The Warning Signs Of Stress And What To Do About It
Stress is your body’s natural reaction to any kind of demand that disrupts life as usual. In small doses, stress is good — such as when it helps your conquer a fear or gives extra endurance and motivation to get something done. But there’s also bad stress, which is often caused by worries such as our money, jobs, relationships or health, whether it be sudden and short or long-lasting.
Feeling stress for too long, whether for several hours, days or months sets off your body’s warning system of physical and emotional alarms. Stress symptoms may be affecting your health, even though you might not realize it. You may think illness is to blame for that nagging headache, your frequent insomnia or your decreased productivity at work. But stress may actually be the culprit.
Common Warning Signs Of Stress
- Headaches, muscle tension, neck or back pain
- Upset stomach
- Dry mouth
- Chest pains, rapid heartbeat
- Difficulty falling or staying asleep
- Loss of appetite or overeating “comfort foods”
- Increased frequency of colds
- Lack of concentration or focus
- Memory problems or forgetfulness
- Short temper
10 Ways To Reduce Stress
- Exercise. Exercise won’t make your stress disappear, but it will reduce some of the emotional intensity that you’re feeling, clearing your thoughts and letting you to deal with your problems more calmly.
- Take control. The act of taking control is in itself empowering, and it’s a crucial part of finding a solution that satisfies you and not someone else.
- Connect with people. A good support network of colleagues, friends, and family can ease your work troubles and help you see things in a different way. The activities we do with friends help us relax. We often have a good laugh with them, which is an excellent stress reliever.
- Challenge yourself. Setting yourself goals and challenges, whether at work or outside, such as learning a new language or a new sport, helps to build confidence. This will help you deal with stress.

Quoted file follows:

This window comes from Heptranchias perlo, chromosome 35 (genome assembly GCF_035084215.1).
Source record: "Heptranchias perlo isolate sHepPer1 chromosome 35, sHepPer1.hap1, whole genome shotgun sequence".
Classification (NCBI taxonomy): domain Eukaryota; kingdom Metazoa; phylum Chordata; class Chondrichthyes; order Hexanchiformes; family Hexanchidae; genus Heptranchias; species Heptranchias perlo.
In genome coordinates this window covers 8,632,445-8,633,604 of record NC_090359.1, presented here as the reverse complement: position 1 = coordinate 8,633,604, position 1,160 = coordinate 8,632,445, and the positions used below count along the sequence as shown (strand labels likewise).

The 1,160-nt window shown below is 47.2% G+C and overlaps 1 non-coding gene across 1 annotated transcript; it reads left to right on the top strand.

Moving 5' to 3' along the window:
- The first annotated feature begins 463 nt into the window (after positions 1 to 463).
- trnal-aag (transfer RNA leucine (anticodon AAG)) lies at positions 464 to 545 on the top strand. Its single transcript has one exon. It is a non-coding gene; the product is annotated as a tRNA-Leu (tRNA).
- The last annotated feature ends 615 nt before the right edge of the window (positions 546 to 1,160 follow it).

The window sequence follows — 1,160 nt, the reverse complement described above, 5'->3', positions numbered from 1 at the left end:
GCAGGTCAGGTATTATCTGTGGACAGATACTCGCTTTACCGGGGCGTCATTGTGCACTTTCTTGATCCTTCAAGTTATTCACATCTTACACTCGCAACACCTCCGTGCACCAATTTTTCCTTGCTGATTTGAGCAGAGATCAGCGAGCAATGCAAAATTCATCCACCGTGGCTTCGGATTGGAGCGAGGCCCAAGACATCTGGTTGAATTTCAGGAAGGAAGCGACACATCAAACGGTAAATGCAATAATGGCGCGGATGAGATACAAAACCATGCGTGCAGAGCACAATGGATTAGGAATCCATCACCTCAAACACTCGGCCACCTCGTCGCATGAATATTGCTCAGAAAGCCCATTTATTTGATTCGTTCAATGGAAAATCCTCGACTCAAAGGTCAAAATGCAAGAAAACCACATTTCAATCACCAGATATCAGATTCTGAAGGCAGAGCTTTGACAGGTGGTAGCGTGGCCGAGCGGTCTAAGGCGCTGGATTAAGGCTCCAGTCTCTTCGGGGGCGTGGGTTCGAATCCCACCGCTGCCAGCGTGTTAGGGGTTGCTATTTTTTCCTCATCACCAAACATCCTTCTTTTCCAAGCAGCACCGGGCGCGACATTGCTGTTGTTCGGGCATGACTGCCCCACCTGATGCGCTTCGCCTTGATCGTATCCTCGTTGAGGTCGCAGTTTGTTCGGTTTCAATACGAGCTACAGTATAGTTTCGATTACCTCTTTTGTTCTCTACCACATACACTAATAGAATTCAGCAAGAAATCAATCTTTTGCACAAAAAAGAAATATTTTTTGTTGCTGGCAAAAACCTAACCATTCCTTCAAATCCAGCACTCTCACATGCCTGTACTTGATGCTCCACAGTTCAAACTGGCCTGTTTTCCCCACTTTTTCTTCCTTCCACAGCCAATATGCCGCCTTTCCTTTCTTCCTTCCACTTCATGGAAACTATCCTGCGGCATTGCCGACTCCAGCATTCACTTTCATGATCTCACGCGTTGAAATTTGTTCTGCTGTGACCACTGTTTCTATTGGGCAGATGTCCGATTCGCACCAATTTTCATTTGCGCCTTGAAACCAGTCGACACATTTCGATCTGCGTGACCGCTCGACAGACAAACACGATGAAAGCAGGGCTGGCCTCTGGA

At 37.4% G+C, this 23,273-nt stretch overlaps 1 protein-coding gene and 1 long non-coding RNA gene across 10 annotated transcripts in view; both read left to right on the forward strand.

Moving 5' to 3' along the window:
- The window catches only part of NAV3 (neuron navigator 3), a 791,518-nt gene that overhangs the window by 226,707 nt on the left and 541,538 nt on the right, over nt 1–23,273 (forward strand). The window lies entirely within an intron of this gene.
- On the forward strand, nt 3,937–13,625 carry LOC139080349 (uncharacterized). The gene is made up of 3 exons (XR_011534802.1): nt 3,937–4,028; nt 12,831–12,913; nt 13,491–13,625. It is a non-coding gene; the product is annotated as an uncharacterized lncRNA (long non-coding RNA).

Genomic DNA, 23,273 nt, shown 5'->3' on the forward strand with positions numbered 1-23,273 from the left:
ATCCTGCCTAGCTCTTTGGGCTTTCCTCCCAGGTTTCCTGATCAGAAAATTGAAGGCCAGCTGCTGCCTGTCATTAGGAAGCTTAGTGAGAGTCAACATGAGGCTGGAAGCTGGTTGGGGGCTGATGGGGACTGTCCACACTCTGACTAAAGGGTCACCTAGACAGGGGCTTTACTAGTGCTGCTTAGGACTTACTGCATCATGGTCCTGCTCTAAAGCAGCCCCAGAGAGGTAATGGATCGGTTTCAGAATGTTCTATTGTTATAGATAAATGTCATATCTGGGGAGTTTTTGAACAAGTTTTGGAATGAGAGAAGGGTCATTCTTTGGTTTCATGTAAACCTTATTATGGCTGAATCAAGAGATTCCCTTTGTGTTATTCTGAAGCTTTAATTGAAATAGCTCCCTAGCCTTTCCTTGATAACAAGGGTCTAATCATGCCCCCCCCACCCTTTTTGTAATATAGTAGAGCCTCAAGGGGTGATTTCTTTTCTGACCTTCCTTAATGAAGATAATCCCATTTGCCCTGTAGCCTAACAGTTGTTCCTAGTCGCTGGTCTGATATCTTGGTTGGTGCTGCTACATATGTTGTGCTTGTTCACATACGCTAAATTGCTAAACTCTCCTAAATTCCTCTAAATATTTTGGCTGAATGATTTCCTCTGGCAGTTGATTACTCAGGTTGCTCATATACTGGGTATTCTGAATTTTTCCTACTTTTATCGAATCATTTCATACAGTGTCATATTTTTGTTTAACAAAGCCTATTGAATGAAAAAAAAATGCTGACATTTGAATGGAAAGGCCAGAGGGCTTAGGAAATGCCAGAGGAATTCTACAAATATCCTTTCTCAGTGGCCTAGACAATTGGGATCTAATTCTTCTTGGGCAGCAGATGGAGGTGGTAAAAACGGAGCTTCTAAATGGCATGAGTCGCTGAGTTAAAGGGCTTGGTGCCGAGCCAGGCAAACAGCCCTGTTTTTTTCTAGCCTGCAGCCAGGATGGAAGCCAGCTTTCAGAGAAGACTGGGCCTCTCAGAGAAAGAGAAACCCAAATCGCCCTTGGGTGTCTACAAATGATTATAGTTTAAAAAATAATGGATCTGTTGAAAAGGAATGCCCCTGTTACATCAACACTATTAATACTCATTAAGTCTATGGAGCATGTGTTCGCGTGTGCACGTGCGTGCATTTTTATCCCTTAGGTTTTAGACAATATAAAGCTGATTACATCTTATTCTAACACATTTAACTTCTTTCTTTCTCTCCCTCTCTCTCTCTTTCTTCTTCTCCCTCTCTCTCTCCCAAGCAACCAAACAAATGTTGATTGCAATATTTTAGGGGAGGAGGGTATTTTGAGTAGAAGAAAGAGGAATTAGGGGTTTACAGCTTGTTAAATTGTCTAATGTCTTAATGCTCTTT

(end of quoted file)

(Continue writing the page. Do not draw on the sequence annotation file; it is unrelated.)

- Avoid unhealthy habits. Don’t rely on alcohol, smoking, and caffeine as your ways of coping. Over the long term, these crutches won’t solve your problems. They’ll just create new ones.
- Focus on the positive. Try writing down three things that went well, or for which you’re grateful, at the end of every day.
- Learn to say no. Try not to take on more than you can handle. Saying no is one way to control your stressors.
- Practice Mindfulness. Mindfulness describes practices that anchor you to the present moment. Try yoga or meditation.
- Cuddle. A positive touch from cuddling, hugging, kissing and sex may help lower stress by releasing oxytocin and lowering blood pressure.
- Listen to music. Listening to music can have a very relaxing effect on the body. Slow-paced instrumental music can induce the relaxation response by helping lower blood pressure and heart rate as well as stress hormones. Nature sounds can also be very calming. This is why they’re often incorporated into relaxation and meditation music.
Everyone reacts to stress differently, and each body sends out its different set of red flags. Some people may not even feel the physical or emotional warning signs until days, weeks or months of stressful activities. But when you do notice health changes or that you are snapping at your friends, pay attention to the signs and listen to what your body is telling you.
By noticing how you respond to stress, you can manage it better and in healthy ways, which will help your body correct itself, reducing the high cost and care of chronic, long-term health problems.
Contact us for more information or a personalized health plan!